Cysts, unlike tumors, have a different structure and content. The cysts are filled soft fluid cavities that can be classified into two types
a) Functional Cyst: they are often benign and disappear on their own. They are linked to the production or release of the egg.
b) Cyst adenoma: solid, last longer, are potentially carcinogenic and should almost always be extracted.
Since initially can not be distinguished from one another, the growth of a cyst can not be ignored.
Whatever type of cyst that is, your fertility may be affected in several ways
a) If one of your ovaries is covered by a cyst may lose its functionality, so it may be that the eggs do not develop. The frequency and function of ovulation can be affected and preparation of the uterus being stopped.
b) If the cyst grows enough, you can block the exit of the egg from the ovary. So ovulation to completely making impossible conception.
c) If the cyst is cancerous, it is very likely that the removal of part of the ovary is recommended. Although you can conceive only a quarter of the ovary, whenever a fertility reproductive organ is put at risk is removed.
The best way to protect yourself from ovarian cysts is early diagnosis and timely treatment. Dr. Niels H. Lauersen
If the cyst is not functional type, it can be removed (not your ovary). This can be achieved by means of laparoscopy procedure or failing to be a little more complex surgery to remove the cyst.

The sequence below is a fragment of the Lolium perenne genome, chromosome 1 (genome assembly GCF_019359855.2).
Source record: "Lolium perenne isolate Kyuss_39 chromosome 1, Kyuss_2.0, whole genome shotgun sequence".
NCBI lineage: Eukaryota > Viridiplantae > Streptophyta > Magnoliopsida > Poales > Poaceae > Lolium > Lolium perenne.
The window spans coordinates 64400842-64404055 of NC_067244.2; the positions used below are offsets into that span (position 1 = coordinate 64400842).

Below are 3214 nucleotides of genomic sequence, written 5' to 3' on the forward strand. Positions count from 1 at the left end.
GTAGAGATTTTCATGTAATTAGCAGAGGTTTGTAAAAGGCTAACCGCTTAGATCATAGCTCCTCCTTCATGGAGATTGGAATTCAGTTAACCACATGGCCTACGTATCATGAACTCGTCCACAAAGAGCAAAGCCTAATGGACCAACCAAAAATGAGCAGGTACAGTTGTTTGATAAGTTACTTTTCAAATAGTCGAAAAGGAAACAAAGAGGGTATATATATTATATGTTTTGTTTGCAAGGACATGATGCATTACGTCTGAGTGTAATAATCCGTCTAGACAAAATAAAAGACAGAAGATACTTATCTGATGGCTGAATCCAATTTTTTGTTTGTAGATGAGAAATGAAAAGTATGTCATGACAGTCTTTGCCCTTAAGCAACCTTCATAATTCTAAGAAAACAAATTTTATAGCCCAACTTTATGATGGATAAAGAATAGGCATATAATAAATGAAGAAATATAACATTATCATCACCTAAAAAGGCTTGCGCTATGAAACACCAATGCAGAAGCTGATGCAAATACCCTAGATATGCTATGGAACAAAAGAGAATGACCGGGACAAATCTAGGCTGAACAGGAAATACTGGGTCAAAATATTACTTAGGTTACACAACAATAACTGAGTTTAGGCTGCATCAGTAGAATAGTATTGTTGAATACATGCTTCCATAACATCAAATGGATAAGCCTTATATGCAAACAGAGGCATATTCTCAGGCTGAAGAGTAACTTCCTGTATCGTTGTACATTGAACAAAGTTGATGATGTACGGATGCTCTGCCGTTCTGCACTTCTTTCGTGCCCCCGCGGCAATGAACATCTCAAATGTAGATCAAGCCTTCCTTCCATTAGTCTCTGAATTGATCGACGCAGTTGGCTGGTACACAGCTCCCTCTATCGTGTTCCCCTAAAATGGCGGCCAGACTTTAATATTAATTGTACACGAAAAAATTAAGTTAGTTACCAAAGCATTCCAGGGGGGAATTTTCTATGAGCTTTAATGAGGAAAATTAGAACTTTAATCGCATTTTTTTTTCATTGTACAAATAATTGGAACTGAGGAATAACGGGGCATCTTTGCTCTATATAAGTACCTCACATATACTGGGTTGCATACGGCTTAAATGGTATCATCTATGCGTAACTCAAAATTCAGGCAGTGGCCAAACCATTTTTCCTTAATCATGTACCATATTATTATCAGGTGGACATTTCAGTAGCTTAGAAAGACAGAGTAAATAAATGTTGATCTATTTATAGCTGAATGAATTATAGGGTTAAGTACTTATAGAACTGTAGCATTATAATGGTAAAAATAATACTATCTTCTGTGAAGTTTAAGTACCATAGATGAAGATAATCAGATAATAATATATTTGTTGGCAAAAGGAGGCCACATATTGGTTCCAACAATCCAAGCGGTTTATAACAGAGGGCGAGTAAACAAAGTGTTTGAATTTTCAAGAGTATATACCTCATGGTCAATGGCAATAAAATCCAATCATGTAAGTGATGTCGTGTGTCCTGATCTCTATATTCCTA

Another alternative is to drain the cyst with a needle inserted through the vagina. Once the fluid has been removed, the cyst collapses and fertility can be restored.
To rule out the possibility that the cyst is malignant there is a blood test called CA 125, this test helps identify whether it is necessary that the cyst is removed.
Never you access that you perform a hysterectomy due to the presence of non-malignant ovarian cysts. Some surgeons may scare arguing that the removal of the uterus can protect you from a possible subsequent cancer Always ask for a second and even a third opinion.
In fact, the incidence, according to Dr. Niels, ovarian cancer in women in their forties and fifties is only 1 to 2 percent.
Sources; Blumenthal, S. J. (2002). Prevention’s Ultimate Guide to Women’s Health and Wellness: Action Plans for More Than 100 Women’s Health Problems. USA: Rodale Inc., Niels H. Lauersen, C. B. (2000). Getting Pregnant: What You Need to Know Right Now. New York: Touchstone.